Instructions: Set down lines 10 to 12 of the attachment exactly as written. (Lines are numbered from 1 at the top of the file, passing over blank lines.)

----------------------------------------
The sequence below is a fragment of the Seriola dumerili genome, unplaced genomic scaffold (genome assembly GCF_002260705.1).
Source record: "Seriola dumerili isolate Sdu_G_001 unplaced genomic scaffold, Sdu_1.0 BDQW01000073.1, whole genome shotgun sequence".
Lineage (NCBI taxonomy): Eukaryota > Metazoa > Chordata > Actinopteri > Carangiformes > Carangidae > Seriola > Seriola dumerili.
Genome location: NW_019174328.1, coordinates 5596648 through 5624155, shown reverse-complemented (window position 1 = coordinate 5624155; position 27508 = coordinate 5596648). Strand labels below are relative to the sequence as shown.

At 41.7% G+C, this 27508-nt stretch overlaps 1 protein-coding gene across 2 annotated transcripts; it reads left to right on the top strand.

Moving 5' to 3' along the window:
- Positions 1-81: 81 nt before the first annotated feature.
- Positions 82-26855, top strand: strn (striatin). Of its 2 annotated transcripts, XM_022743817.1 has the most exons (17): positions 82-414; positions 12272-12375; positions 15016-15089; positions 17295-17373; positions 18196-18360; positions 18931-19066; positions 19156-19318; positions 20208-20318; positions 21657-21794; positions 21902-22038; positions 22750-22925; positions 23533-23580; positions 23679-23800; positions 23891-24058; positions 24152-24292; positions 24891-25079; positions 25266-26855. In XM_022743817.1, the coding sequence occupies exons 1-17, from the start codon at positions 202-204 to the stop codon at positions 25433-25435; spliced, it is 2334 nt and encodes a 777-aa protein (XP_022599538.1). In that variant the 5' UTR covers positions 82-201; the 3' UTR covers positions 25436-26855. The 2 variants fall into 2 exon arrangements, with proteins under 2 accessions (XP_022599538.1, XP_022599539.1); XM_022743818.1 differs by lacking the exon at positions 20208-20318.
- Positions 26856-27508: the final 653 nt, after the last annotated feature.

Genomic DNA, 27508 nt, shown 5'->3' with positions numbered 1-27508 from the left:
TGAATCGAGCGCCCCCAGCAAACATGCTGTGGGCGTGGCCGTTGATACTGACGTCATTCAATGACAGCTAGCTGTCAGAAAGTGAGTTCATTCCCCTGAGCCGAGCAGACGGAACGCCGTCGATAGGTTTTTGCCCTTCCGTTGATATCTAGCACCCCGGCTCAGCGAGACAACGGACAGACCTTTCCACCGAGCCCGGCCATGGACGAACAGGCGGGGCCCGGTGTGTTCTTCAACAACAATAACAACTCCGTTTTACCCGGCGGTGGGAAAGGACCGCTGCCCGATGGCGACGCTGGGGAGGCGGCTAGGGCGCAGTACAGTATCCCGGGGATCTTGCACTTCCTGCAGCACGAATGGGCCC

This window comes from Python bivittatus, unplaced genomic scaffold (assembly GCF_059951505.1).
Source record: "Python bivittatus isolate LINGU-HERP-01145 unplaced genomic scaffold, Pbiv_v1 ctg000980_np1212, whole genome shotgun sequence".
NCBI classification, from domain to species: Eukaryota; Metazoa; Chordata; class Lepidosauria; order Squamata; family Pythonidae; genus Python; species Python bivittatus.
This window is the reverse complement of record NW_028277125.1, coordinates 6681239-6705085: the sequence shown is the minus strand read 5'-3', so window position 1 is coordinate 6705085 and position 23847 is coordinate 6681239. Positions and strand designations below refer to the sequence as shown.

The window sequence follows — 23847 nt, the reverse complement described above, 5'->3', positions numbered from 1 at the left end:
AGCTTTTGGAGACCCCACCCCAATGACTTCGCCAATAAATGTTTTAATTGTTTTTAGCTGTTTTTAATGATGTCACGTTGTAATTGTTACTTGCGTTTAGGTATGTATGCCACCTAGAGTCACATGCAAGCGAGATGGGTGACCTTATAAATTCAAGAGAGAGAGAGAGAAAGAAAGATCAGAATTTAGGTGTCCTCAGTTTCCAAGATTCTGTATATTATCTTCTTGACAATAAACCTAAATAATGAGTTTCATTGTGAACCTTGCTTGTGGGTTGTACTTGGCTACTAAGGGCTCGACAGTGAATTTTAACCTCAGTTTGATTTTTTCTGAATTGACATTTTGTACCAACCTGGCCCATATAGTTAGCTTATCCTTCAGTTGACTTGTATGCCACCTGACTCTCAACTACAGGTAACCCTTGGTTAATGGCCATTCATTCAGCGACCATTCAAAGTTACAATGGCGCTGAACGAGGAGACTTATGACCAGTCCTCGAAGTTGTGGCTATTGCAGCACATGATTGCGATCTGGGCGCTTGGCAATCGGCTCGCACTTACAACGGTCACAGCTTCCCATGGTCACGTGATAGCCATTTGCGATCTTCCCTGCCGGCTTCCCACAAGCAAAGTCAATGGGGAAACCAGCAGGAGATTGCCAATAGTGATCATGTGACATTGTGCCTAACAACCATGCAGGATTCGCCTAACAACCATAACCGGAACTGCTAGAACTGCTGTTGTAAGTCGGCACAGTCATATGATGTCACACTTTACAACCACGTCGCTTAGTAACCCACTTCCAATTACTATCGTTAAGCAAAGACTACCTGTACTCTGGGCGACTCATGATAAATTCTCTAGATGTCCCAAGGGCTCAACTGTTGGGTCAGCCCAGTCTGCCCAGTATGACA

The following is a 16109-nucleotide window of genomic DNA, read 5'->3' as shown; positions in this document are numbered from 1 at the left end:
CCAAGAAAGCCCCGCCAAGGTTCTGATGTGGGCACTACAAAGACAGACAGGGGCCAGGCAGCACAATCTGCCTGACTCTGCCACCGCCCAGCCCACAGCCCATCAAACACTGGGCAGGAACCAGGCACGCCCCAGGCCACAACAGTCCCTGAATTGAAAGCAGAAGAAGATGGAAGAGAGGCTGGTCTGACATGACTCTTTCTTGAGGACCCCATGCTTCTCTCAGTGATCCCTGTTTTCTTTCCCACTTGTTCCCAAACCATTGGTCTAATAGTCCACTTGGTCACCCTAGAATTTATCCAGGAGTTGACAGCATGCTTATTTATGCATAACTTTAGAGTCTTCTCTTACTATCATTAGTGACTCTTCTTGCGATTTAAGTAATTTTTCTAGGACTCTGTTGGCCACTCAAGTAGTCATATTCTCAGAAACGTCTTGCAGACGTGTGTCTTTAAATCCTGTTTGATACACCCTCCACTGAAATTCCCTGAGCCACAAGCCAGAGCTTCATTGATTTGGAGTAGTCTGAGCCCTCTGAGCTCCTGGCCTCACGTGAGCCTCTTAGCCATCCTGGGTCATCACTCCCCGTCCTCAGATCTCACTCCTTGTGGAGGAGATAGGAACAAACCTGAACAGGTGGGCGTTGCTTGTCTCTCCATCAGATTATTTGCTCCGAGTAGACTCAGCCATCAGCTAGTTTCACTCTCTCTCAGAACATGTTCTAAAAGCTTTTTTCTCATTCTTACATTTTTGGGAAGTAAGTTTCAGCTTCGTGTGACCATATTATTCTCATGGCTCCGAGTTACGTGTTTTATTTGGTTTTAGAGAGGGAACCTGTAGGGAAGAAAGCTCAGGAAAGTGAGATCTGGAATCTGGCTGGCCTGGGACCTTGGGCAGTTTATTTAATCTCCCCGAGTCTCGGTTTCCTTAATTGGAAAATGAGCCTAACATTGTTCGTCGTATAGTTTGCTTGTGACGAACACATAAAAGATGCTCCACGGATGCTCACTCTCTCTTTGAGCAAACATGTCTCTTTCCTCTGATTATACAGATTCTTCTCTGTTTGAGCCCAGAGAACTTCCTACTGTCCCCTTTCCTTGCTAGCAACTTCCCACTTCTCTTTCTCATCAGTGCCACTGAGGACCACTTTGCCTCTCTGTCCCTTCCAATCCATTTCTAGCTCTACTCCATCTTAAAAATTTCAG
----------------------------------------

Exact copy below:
Genomic DNA, 27508 nt, shown 5'->3' with positions numbered 1-27508 from the left:
TGAATCGAGCGCCCCCAGCAAACATGCTGTGGGCGTGGCCGTTGATACTGACGTCATTCAATGACAGCTAGCTGTCAGAAAGTGAGTTCATTCCCCTGAGCCGAGCAGACGGAACGCCGTCGATAGGTTTTTGCCCTTCCGTTGATATCTAGCACCCCGGCTCAGCGAGACAACGGACAGACCTTTCCACCGAGCCCGGCCATGGACGAACAGGCGGGGCCCGGTGTGTTCTTCAACAACAATAACAACTCCGTTTTACCCGGCGGTGGGAAAGGACCGCTGCCCGATGGCGACGCTGGGGAGGCGGCTAGGGCGCAGTACAGTATCCCGGGGATCTTGCACTTCCTGCAGCACGAATGGGCCC

This window comes from Python bivittatus, unplaced genomic scaffold (assembly GCF_059951505.1).